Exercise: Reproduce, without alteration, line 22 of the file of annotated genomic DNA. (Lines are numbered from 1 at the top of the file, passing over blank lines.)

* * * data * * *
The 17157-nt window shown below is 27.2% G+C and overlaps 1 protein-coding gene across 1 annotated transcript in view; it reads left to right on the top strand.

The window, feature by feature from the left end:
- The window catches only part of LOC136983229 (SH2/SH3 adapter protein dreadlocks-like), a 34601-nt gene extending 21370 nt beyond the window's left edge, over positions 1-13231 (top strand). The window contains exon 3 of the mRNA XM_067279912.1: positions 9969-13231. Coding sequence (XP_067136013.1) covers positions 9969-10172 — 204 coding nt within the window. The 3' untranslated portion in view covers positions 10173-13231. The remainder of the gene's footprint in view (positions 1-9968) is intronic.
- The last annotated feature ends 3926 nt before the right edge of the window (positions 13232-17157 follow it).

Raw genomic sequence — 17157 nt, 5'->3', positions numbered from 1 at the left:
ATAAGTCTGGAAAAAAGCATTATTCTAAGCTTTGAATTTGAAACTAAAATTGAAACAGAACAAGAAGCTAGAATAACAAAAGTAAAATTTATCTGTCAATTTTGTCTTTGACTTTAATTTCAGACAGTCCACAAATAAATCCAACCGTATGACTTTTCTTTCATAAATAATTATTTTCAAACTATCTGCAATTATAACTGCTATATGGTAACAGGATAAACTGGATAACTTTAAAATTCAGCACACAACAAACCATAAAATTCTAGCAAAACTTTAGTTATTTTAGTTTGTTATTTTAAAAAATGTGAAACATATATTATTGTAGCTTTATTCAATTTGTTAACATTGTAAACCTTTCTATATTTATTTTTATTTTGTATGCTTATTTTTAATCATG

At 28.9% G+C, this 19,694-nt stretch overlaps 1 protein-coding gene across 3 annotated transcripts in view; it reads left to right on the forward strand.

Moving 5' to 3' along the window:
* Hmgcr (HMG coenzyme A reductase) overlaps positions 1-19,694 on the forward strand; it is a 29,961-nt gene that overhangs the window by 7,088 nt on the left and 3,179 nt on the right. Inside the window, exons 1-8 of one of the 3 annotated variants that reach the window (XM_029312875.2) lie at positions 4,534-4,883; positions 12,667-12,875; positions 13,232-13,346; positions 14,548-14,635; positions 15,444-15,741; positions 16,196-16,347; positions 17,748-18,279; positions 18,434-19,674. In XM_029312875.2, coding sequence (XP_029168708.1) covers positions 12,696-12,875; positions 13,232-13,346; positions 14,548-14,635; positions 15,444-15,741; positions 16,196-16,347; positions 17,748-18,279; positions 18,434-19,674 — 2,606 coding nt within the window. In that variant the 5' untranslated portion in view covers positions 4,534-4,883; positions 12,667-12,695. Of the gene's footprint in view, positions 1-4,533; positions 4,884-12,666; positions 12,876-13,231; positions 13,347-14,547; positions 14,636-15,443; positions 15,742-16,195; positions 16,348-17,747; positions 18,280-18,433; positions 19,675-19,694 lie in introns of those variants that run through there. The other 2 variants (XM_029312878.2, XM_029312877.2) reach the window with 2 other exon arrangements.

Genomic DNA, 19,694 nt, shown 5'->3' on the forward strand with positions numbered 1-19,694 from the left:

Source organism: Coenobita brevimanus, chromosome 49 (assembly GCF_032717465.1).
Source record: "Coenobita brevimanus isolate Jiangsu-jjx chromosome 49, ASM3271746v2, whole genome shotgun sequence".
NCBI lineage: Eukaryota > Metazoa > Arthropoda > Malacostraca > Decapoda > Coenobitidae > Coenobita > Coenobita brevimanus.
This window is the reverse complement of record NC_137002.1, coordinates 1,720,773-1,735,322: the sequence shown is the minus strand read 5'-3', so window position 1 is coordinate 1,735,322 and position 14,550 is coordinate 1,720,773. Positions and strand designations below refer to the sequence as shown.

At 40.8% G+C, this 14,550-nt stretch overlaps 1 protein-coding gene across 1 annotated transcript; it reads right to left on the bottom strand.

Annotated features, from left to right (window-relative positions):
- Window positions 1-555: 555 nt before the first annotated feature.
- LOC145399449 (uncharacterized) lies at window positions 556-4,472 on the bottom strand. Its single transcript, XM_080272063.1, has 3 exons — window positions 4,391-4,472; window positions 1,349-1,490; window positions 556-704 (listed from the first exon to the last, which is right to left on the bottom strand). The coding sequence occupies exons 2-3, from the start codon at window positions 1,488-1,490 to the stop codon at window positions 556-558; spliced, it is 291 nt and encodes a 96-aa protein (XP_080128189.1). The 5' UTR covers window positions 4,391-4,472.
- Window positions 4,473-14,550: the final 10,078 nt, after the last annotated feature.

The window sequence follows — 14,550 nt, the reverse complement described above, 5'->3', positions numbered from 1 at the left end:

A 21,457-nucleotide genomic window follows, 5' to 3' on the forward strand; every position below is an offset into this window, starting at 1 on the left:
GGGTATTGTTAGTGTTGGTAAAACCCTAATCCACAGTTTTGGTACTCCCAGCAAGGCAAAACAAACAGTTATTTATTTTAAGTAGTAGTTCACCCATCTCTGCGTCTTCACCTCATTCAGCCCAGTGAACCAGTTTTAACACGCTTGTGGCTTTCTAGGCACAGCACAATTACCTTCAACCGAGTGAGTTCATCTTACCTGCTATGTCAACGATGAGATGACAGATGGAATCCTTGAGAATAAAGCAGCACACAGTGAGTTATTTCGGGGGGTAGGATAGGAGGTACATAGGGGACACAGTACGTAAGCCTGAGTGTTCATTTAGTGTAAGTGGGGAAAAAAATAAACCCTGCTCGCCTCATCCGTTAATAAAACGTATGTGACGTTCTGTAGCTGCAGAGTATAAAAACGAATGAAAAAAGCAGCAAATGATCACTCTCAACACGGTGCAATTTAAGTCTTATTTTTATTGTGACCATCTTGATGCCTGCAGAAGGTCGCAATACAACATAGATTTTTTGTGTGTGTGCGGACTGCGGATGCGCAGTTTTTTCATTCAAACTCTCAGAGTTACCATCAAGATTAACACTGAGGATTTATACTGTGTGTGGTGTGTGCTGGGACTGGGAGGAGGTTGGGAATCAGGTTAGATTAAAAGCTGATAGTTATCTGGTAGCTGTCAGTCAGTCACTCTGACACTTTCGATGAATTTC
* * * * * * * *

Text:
GGGTATTGTTAGTGTTGGTAAAACCCTAATCCACAGTTTTGGTACTCCCAGCAAGGCAAAACAAACAGTTATTTATTTTAAGTAGTAGTTCACCCATCTCTGCGTCTTCACCTCATTCAGCCCAGTGAACCAGTTTTAACACGCTTGTGGCTTTCTAGGCACAGCACAATTACCTTCAACCGAGTGAGTTCATCTTACCTGCTATGTCAACGATGAGATGACAGATGGAATCCTTGAGAATAAAGCAGCACACAGTGAGTTATTTCGGGGGGTAGGATAGGAGGTACATAGGGGACACAGTACGTAAGCCTGAGTGTTCATTTAGTGTAAGTGGGGAAAAAAATAAACCCTGCTCGCCTCATCCGTTAATAAAACGTATGTGACGTTCTGTAGCTGCAGAGTATAAAAACGAATGAAAAAAGCAGCAAATGATCACTCTCAACACGGTGCAATTTAAGTCTTATTTTTATTGTGACCATCTTGATGCCTGCAGAAGGTCGCAATACAACATAGATTTTTTGTGTGTGTGCGGACTGCGGATGCGCAGTTTTTTCATTCAAACTCTCAGAGTTACCATCAAGATTAACACTGAGGATTTATACTGTGTGTGGTGTGTGCTGGGACTGGGAGGAGGTTGGGAATCAGGTTAGATTAAAAGCTGATAGTTATCTGGTAGCTGTCAGTCAGTCACTCTGACACTTTCGATGAATTTC